Indicates the media type of the response that is being sent.

This header tells the client what type of content is being returned. A web page typically has a value of text/html; charset=UTF-8 which tells the browser that this is HTML and the character encoding is UTF-8. This is the recommended value for most web pages.

Every different type of content has it's own Content-Type header. Typically, the web server sends the appropriate header by inspecting the file extension. For example, an image with the name of "image.png" will get the header automatically set to image/png and a CSS document called "styles.css" would get a value of text/css.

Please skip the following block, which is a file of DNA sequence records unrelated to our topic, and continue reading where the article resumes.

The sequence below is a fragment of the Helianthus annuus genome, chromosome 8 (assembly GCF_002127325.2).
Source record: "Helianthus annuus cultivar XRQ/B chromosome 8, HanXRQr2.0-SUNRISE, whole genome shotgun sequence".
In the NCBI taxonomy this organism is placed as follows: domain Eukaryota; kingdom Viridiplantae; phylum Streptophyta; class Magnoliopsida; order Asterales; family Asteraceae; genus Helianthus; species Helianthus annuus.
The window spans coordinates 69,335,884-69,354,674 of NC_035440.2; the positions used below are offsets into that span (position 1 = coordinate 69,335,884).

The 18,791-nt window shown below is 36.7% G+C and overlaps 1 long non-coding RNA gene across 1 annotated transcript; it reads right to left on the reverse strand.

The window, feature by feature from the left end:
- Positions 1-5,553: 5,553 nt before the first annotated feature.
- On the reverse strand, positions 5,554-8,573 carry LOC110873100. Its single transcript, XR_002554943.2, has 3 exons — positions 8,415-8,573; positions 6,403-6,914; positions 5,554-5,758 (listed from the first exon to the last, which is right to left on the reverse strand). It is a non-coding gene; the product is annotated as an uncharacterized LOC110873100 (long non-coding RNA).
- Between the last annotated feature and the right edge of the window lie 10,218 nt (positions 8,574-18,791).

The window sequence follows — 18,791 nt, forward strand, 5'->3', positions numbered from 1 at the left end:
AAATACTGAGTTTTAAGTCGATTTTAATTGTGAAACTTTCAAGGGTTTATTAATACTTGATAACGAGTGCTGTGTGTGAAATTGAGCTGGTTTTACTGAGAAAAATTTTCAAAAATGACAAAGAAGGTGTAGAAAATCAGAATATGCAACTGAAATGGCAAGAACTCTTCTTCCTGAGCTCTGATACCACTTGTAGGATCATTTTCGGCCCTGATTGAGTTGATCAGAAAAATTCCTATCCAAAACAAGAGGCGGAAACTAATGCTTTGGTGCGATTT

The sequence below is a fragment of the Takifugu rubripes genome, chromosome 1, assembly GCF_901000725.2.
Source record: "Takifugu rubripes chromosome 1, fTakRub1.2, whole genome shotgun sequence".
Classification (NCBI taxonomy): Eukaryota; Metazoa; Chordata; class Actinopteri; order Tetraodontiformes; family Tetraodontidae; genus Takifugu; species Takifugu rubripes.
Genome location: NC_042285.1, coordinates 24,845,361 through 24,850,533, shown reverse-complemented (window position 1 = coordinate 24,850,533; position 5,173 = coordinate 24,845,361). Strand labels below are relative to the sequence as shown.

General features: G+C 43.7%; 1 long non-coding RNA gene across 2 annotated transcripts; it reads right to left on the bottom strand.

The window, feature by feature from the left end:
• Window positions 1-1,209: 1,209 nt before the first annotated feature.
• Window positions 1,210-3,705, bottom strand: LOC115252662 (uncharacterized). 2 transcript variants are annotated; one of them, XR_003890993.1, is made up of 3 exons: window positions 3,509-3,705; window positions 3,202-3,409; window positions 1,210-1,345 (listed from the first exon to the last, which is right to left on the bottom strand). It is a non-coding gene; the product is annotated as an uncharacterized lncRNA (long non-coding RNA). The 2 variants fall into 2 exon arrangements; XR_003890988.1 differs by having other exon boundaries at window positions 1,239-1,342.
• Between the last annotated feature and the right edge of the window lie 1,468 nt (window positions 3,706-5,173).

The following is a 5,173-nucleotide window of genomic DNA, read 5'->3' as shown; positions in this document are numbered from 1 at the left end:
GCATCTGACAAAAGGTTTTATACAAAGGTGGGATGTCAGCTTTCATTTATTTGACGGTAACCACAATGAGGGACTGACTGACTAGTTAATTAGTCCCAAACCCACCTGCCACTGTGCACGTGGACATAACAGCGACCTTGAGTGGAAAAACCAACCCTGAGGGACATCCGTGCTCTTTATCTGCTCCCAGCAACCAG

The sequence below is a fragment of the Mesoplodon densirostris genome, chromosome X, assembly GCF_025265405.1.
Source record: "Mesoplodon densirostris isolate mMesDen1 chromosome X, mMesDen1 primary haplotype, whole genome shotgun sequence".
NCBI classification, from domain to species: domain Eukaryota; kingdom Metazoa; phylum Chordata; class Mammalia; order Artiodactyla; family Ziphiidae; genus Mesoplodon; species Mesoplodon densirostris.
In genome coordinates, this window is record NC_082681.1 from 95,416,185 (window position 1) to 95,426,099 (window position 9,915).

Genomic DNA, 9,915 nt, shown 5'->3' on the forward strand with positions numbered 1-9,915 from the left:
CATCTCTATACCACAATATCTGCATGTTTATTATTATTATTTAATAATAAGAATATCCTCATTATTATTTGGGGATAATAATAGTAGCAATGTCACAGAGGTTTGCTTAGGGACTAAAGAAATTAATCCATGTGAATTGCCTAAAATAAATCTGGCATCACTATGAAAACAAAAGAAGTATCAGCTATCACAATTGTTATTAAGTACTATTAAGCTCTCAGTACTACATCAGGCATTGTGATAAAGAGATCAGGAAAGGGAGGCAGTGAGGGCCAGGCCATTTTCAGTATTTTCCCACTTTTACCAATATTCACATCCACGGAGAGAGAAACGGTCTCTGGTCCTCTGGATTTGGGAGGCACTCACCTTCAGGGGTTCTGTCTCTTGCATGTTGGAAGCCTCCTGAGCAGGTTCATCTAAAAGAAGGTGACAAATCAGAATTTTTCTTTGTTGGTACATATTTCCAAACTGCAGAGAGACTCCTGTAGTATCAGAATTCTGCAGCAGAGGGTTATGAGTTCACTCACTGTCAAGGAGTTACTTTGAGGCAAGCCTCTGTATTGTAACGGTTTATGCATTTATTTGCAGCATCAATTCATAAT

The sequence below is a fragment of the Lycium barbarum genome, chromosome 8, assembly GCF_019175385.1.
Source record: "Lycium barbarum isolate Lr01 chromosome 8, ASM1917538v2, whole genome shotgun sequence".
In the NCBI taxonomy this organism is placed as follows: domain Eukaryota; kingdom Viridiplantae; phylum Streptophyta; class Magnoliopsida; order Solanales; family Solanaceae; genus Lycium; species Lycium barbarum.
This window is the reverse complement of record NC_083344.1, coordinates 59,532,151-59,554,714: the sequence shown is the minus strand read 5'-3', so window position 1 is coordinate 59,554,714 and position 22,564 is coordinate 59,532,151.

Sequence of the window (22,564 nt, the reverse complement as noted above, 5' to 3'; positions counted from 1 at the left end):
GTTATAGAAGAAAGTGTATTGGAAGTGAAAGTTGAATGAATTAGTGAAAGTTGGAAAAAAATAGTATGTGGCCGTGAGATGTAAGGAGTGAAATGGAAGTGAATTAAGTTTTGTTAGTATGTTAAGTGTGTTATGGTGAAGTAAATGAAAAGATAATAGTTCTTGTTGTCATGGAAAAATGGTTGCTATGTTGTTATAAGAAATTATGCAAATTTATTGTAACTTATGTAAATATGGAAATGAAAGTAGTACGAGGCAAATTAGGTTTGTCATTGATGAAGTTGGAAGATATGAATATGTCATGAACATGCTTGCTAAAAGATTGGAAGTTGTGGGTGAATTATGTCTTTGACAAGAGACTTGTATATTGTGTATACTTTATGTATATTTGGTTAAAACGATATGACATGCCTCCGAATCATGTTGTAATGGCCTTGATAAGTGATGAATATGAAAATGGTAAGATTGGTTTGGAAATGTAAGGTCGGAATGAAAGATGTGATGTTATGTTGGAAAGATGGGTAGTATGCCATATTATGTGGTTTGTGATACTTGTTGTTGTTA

Your web server may not be configured to recognize certain file extensions, so you may need to configure it to do so. Additionally, a web application may dynamically generate images or other types of content, so the application will need to set the appropriate Content-Type header during runtime.

For more information, please read the documentation on MDN Web Docs.

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